“Many prayers go out to the family and friends of Mr. Lou Henson. Not only was he an amazing coach but he was a very kind person. Mr. Henson in 2013 went out of his way to attend our state championship banquet. Just a class act who established a winning tradition.”
— William Benjamin, former NMSU guard and current Las Cruces High boys coach, via Twitter
“One of a kind person and a HOF (basketball) Coach. Thoughts & prayers to Mary, Lori & the rest of the Henson family. They couldn’t have been nicer or more helpful to my family and I. RIP to the best #Aggie Coach ever.”
— NMSU coach Chris Jans via Twitter
“He was responsible for almost 800 wins in the record book and the most memorable event in our university’s history of athletics: the trip to the 1970 Final Four. … Our thoughts and prayers are with Mary, Lisa, Lori, Leigh Anne, and the entire Henson family. Their family will always be part of ours.”
— NMSU athletic director Mario Moccia
“Lou Henson was a heck of a man and like a Godfather to me. Yes the basketball world has lost a great coach. I have lost a great friend, a mentor, a coach and a confidant. Lou Henson walked into my life and when the ball stopped bouncing he was still there. He will be greatly missed by all of us who cared so deeply for him.”
— Jimmy Collins, NMSU
“His achievements are legendary, but what is immeasurable are the countless lives he impacted during his 21 years in Champaign and 41 years in coaching.”
— Illinois coach Brad Underwood
“Anything that went on in our basketball program — if Lou agreed, nobody ever questioned what I did.”
— Reggie Theus, NBA veteran,
NMSU coach 2005-07
“He was a disciplinarian. He was very, very demanding, but he taught us a lot of lessons, not only about coaching, but about life — how to handle different situations. He was a man of principle. … In a restaurant, he’d get a napkin and start drawing plays on it. … Mrs. (Mary) Henson made the comment the other day that he’s probably up there (in heaven) drawing plays on napkins.”
— Rob Evans, NMSU player
and assistant coach
“Lou was the only college coach I ever covered who didn’t cuss. He didn’t cuss his players out; he didn’t use profanity. And that was a little different. … He had this ability to adjust to the players instead them adjusting to him. At a place like New Mexico State, you didn’t get those A-plus players. He worked with what he had.”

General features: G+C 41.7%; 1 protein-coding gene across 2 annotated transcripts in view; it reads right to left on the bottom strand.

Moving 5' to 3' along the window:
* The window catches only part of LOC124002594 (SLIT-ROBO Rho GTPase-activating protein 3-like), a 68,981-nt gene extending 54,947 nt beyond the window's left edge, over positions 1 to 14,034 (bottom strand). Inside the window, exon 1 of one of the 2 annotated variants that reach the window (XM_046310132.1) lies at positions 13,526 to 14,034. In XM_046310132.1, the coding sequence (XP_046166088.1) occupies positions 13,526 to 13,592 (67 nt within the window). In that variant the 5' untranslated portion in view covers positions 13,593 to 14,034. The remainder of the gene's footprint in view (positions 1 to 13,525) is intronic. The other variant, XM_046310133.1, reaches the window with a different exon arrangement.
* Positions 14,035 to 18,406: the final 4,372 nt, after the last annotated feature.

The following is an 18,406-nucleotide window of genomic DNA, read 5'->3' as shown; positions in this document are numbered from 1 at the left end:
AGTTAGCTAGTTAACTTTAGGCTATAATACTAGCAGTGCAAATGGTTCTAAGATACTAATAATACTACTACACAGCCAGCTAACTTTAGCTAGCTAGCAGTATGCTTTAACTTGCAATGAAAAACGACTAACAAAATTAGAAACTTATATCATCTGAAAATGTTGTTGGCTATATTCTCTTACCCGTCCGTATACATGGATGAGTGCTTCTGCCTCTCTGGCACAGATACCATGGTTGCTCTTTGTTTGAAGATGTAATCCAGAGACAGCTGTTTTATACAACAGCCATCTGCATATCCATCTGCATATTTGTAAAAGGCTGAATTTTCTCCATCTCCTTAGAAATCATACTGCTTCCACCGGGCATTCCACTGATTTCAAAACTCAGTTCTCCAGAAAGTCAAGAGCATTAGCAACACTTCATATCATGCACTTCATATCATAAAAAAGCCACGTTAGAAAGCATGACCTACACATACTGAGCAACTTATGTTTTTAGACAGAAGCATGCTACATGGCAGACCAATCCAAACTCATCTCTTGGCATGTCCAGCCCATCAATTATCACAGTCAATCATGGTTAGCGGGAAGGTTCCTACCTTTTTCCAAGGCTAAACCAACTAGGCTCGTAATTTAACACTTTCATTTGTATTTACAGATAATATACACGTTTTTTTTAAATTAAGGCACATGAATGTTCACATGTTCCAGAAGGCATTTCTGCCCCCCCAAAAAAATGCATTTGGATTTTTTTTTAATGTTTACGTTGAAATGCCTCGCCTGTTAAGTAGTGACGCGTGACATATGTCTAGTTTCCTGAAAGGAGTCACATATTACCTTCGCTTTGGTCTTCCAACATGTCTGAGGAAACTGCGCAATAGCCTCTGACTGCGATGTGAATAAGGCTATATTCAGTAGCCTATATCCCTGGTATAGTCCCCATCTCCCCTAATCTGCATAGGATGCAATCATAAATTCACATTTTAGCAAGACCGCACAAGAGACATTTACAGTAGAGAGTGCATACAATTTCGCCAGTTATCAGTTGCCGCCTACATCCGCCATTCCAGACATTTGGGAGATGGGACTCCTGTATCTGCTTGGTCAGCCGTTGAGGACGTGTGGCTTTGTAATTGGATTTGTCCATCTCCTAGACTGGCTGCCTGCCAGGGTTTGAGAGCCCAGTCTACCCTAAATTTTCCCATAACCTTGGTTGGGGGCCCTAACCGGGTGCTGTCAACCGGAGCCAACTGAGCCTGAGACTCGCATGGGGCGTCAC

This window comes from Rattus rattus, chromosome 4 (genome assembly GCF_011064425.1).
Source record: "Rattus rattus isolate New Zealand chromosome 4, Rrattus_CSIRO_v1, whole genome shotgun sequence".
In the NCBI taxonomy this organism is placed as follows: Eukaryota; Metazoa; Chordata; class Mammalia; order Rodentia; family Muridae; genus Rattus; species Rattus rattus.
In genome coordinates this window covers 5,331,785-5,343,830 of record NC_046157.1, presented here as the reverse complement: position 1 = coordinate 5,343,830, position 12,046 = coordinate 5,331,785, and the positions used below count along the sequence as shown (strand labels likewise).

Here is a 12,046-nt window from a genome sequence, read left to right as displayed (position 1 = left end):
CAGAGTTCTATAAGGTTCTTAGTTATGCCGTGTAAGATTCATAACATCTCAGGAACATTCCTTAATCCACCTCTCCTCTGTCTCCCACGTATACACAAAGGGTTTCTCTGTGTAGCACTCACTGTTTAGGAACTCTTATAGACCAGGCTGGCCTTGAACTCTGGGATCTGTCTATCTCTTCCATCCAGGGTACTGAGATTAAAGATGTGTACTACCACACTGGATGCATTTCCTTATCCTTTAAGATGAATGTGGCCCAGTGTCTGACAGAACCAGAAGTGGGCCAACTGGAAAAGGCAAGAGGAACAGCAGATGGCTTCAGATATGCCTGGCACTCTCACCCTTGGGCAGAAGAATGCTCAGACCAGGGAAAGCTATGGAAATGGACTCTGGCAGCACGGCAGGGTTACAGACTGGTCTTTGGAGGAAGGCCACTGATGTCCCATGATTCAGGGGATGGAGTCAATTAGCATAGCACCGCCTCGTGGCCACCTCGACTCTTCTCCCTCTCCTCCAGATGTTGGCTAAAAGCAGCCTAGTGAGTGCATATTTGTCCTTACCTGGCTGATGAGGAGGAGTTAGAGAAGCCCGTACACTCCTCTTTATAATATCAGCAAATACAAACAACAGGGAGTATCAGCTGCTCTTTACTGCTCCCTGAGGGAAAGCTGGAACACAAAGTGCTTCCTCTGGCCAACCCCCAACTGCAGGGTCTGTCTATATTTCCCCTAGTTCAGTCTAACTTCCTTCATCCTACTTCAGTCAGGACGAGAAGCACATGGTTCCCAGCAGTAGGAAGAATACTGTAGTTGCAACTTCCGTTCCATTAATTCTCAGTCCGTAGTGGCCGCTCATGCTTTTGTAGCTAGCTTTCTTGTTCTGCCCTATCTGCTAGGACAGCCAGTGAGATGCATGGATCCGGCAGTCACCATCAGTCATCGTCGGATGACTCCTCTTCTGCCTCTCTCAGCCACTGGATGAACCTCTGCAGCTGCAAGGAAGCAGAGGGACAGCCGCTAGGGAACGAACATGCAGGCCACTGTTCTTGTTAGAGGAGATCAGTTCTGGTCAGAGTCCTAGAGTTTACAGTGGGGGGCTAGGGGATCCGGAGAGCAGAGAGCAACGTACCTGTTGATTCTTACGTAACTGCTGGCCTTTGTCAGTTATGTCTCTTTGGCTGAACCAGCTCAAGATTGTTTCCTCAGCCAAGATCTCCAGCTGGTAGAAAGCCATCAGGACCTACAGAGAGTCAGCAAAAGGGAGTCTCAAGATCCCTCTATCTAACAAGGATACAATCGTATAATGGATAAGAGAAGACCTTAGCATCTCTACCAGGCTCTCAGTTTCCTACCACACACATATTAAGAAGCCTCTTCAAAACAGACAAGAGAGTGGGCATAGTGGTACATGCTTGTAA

— Dennis Latta, former sports editor and reporter, Albuquerque Journal
“Of course I was a little bit in awe of him because I was at Ohio State (as an assistant) in the ‘80s when he had some of his best Illinois teams. When I got to Albuquerque in ‘99, and got to know him. … We became, I’d say good friends within the context of a bitter rivalry.”
— Fran Fraschilla, UNM head coach 1999-2002
“Coach Henson became more than a mentor in my life… He believed in me and allowed me to grow as an athlete, but even more importantly he gave me direction in my life and the will to develop an intense work and moral ethic which would prove to be priceless in my journey thru life and it challenges.. to learn how to harvest strong character traits and values was something he would seek from every one of us…he knew it would be gold in our future..
“May God cradle his presence and offer warm comfort to his family and all of those whom he blessed with his touch.. May He Rest In Peace.
“Thank you Coach.”
—Chito Reyes, NMSU forward 1968-71
First, my sincerest condolences to the Henson family. I will not say for their loss, because they know where he is. Lou Henson is in Heaven. Coach will always have a special place in my heart. Being coached by Lou Henson taught me discipline and taking care of the details. I really learned to appreciate the coaching and discipline when I entered the Corporate world. I realize that the only time I didn’t appreciate Coach Henson was after practice running those (@$×÷-) windsprints. We the NMSU family will always love Coach Lou Henson. Be Blessed
— Jeff Smith, NMSU forward , 1968-71
When Lou Henson came to NMSU in 1966 and took over as Head Coach, the Men’s Basketball Team was in shambles. The year before their record was 4 and 22. But Coach Henson 2qw one determined man who thought outside the box. Through my years as one of his players, he brought together a group of young men that were as different as night and day — we came from vastly different walks of life, cities and backgrounds and he made us one team. We became friends and family. We became competitors and backed each other, all because he expected and demanded that we do it. And he made us believe we could do it. We walked and played with pride.
This Team Pride transferred to NMSU Pride and Las Cruces, New Mexico Pride. Lou Henson put our team, our university and our city on the map. The only way he could have been such a great coach was to be a great man — and he was. He demanded hard work, never sugar coated things, and we lived up to the expectations he had of us. Probably most importantly, Lou Henson loved his family and that was evident in everything he did. He and Mary were the ultimate teammates and I feel for her loss and I feel for his family’s loss. I’m sure his absence will leave a void.
In closing, any success I had in my professional life, I owe to Coach Lou Henson giving me a chance to play basketball at NMSU.
— John Burgess, NMSU forward, 1966-70